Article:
QUICK SNAP : LIVE FROM TROMSØ
Sometime in the 1980s, the Argentinian president is in trouble. There are popular demonstrations on the streets and accusations of corruption. What’s more popular TV news magazine show 60 Minutes to Midnight is about to broadcast its live show, the last it will ever present. They’re being taken off the air but before they go a team of producers Maria (Nadia Lozano), Jorge (Agustin Recondo), Alfredo (Hector Ostrofsky) and Abel (Casper Uncal) hope to reveal a conspiracy that will land the President himself in serious trouble.
In the studio, the presenter has a sociologist and a special guest as well as a government minister. There has been a mysterious murder and the a reporter lurks on a street corner waiting for an ultimate piece of evidence to arrive which will prove that there is an occult cabal linking all the ministers of the government and the President.
Such is the set up for Christian Ponce’s realtime horror film. Shot (mostly) in black and white and (mostly) in Academy ratio, Ponce’s debut is eager to throw in as many chilling and uncanny elements as it can. Conspiracy, child kidnapping, alternate realities, a ritual involving hallucinogens, lurking demonic presences and thudding noises are all added to the mix and for the most part are very effective as the clock ticks down to midnight.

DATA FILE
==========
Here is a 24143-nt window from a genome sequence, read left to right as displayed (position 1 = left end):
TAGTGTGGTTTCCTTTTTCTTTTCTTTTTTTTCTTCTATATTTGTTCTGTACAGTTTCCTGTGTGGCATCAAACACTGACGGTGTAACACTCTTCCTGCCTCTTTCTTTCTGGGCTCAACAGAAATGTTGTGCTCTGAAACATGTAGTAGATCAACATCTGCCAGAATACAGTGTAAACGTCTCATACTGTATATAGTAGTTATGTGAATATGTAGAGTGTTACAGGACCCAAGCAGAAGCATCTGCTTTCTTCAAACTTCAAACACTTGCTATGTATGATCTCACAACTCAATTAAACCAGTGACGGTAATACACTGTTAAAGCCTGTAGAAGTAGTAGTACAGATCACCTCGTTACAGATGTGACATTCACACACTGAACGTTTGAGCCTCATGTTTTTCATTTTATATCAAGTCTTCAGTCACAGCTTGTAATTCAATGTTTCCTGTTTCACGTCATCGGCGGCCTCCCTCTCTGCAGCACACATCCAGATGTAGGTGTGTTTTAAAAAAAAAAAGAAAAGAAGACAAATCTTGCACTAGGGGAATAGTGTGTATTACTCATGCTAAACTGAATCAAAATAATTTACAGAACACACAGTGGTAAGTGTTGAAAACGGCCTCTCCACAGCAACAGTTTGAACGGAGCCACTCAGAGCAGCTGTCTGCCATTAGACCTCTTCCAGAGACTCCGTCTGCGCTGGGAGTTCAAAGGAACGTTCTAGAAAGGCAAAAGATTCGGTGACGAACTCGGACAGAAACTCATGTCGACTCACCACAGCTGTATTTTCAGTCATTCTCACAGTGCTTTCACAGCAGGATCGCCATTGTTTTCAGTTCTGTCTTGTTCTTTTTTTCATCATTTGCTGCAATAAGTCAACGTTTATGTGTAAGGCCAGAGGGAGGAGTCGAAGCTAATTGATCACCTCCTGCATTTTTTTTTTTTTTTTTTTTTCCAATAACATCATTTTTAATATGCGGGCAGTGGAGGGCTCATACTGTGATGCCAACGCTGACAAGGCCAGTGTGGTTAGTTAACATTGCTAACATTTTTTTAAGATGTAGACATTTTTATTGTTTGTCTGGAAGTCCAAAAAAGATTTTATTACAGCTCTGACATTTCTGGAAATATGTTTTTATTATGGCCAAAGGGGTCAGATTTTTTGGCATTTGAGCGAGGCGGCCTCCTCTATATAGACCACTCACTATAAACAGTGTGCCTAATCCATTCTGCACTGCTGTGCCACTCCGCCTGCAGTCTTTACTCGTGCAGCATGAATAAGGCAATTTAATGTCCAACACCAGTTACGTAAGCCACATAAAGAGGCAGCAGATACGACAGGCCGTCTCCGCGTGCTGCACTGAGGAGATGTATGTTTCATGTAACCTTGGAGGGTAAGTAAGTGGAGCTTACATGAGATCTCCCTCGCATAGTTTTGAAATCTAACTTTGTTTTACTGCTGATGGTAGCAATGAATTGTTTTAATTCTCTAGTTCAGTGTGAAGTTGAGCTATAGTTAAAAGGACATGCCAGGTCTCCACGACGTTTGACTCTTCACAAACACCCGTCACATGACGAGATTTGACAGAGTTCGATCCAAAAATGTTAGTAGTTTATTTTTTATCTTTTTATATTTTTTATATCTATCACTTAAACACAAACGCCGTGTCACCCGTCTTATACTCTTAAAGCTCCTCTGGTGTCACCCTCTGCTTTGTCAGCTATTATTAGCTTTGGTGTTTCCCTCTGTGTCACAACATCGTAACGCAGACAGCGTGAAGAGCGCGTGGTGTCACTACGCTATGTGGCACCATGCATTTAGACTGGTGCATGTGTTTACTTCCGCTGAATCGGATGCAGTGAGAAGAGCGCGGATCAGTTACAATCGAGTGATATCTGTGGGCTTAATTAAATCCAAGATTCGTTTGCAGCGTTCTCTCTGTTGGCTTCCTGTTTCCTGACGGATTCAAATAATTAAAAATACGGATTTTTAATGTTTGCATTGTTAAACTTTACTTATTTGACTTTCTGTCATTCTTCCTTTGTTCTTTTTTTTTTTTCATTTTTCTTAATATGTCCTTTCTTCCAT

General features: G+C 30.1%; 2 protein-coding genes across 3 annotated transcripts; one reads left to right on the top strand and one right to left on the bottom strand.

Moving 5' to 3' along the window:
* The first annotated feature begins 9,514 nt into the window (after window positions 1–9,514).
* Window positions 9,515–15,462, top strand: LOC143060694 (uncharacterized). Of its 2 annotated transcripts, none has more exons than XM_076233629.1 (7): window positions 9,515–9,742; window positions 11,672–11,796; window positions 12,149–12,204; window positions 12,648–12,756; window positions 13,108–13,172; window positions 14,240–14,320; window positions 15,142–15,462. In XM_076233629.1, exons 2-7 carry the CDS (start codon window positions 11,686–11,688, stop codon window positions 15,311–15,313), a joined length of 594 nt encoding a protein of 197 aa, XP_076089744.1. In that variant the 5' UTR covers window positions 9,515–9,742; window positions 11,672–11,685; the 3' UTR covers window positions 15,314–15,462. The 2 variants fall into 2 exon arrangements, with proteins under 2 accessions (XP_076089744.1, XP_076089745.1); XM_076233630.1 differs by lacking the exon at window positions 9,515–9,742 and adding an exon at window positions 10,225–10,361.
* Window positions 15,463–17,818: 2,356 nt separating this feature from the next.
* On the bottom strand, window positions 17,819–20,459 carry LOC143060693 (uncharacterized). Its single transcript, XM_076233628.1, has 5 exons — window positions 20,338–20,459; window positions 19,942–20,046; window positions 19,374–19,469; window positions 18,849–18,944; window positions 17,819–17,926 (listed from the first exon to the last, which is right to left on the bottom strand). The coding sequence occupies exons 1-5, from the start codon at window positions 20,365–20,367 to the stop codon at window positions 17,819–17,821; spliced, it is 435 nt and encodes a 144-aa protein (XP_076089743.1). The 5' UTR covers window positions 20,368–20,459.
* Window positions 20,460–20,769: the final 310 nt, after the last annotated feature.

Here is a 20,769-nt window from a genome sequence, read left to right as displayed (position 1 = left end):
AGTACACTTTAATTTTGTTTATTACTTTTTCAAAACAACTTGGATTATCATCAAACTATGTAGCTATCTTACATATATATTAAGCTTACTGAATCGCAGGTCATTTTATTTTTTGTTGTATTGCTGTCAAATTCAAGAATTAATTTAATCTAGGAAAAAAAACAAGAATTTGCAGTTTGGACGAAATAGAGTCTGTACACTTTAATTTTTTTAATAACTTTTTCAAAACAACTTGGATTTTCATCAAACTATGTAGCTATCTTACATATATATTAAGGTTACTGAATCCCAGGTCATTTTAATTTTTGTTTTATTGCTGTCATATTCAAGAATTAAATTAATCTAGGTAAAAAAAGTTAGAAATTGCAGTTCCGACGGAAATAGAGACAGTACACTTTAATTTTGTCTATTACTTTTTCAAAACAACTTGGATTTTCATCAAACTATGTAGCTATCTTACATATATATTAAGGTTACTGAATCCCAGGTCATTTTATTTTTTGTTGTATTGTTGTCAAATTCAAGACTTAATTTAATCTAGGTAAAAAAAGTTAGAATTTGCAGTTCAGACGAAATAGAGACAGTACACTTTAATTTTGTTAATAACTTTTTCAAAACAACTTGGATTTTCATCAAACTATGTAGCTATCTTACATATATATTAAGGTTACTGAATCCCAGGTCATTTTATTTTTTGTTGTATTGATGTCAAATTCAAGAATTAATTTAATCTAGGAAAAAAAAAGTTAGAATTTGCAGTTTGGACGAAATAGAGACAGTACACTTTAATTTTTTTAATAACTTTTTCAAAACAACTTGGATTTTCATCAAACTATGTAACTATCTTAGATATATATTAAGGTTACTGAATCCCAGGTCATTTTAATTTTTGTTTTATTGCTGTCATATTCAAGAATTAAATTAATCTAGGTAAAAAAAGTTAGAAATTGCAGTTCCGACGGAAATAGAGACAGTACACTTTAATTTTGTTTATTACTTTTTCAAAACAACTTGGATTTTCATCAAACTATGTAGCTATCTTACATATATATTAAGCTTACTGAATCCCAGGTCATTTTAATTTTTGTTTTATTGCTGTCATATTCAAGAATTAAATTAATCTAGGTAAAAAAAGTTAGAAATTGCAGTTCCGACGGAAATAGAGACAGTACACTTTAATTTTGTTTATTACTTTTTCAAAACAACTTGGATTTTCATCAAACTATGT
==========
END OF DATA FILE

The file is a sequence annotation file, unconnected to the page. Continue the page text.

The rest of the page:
It’s never quite clear why the producers are huddled in a bungalow and not in the studio itself. Nor what the actual nature of the conspiracy is. The fact that it is hinted at murkily is sufficient. Ultimately, one might suspect that this is the equivalent of a shaggy dog – or more fittingly a shaggy hound of hell story. The skeleton of the plot can creak and there might not be anything under the sheet after all, but it is a lot of atmospheric fun getting there.
Things become crazier as the film progresses and the stakes are significantly raised. Franco Cerana and Camilo Giordano’s cinematography helps evoke the cloak in the cloak and dagger and occasional stabs of colour hint at something truly uncanny. There’s a minimalistic feel which hints at economy as much as anything. But if this is a calling card film – and there’s no shame in that – then it does introduce a truly interesting talent.
The 32nd Tromsø International Film Festival runs from January 17th to the 23rd. DMovies is reporting live all week!